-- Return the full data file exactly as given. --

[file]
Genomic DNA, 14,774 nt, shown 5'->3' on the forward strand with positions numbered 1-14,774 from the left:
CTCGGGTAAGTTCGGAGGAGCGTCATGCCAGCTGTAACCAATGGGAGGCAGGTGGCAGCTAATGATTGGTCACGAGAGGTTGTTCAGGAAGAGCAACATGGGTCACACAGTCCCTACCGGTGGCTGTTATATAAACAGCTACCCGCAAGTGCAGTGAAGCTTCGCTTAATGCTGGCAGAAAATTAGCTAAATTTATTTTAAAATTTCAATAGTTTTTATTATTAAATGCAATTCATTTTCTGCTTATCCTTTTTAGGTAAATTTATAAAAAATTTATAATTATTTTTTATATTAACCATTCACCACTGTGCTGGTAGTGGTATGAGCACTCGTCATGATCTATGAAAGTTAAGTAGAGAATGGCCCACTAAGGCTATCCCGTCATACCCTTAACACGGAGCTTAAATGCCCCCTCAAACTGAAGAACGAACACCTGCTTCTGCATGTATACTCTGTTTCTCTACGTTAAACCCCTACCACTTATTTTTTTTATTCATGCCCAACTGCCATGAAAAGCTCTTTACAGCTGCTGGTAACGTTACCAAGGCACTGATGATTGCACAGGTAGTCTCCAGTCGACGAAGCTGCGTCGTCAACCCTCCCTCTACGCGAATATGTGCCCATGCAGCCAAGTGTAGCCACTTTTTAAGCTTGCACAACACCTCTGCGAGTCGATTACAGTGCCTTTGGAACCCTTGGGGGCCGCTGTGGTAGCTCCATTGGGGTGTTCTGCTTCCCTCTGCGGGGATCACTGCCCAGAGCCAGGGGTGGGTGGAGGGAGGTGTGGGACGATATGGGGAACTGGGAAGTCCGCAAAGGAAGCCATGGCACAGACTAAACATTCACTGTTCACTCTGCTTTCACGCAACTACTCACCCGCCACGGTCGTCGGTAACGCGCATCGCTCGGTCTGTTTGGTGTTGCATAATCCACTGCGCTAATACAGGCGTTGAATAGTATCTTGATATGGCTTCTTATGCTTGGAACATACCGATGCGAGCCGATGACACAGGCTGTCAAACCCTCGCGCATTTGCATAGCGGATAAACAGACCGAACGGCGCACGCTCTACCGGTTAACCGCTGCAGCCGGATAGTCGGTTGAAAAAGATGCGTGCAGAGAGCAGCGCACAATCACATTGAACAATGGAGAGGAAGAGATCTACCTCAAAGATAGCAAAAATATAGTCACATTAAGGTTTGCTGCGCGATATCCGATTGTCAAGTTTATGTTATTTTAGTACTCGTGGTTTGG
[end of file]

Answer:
Genomic DNA, 14,774 nt, shown 5'->3' on the forward strand with positions numbered 1-14,774 from the left:
CTCGGGTAAGTTCGGAGGAGCGTCATGCCAGCTGTAACCAATGGGAGGCAGGTGGCAGCTAATGATTGGTCACGAGAGGTTGTTCAGGAAGAGCAACATGGGTCACACAGTCCCTACCGGTGGCTGTTATATAAACAGCTACCCGCAAGTGCAGTGAAGCTTCGCTTAATGCTGGCAGAAAATTAGCTAAATTTATTTTAAAATTTCAATAGTTTTTATTATTAAATGCAATTCATTTTCTGCTTATCCTTTTTAGGTAAATTTATAAAAAATTTATAATTATTTTTTATATTAACCATTCACCACTGTGCTGGTAGTGGTATGAGCACTCGTCATGATCTATGAAAGTTAAGTAGAGAATGGCCCACTAAGGCTATCCCGTCATACCCTTAACACGGAGCTTAAATGCCCCCTCAAACTGAAGAACGAACACCTGCTTCTGCATGTATACTCTGTTTCTCTACGTTAAACCCCTACCACTTATTTTTTTTATTCATGCCCAACTGCCATGAAAAGCTCTTTACAGCTGCTGGTAACGTTACCAAGGCACTGATGATTGCACAGGTAGTCTCCAGTCGACGAAGCTGCGTCGTCAACCCTCCCTCTACGCGAATATGTGCCCATGCAGCCAAGTGTAGCCACTTTTTAAGCTTGCACAACACCTCTGCGAGTCGATTACAGTGCCTTTGGAACCCTTGGGGGCCGCTGTGGTAGCTCCATTGGGGTGTTCTGCTTCCCTCTGCGGGGATCACTGCCCAGAGCCAGGGGTGGGTGGAGGGAGGTGTGGGACGATATGGGGAACTGGGAAGTCCGCAAAGGAAGCCATGGCACAGACTAAACATTCACTGTTCACTCTGCTTTCACGCAACTACTCACCCGCCACGGTCGTCGGTAACGCGCATCGCTCGGTCTGTTTGGTGTTGCATAATCCACTGCGCTAATACAGGCGTTGAATAGTATCTTGATATGGCTTCTTATGCTTGGAACATACCGATGCGAGCCGATGACACAGGCTGTCAAACCCTCGCGCATTTGCATAGCGGATAAACAGACCGAACGGCGCACGCTCTACCGGTTAACCGCTGCAGCCGGATAGTCGGTTGAAAAAGATGCGTGCAGAGAGCAGCGCACAATCACATTGAACAATGGAGAGGAAGAGATCTACCTCAAAGATAGCAAAAATATAGTCACATTAAGGTTTGCTGCGCGATATCCGATTGTCAAGTTTATGTTATTTTAGTACTCGTGGTTTGG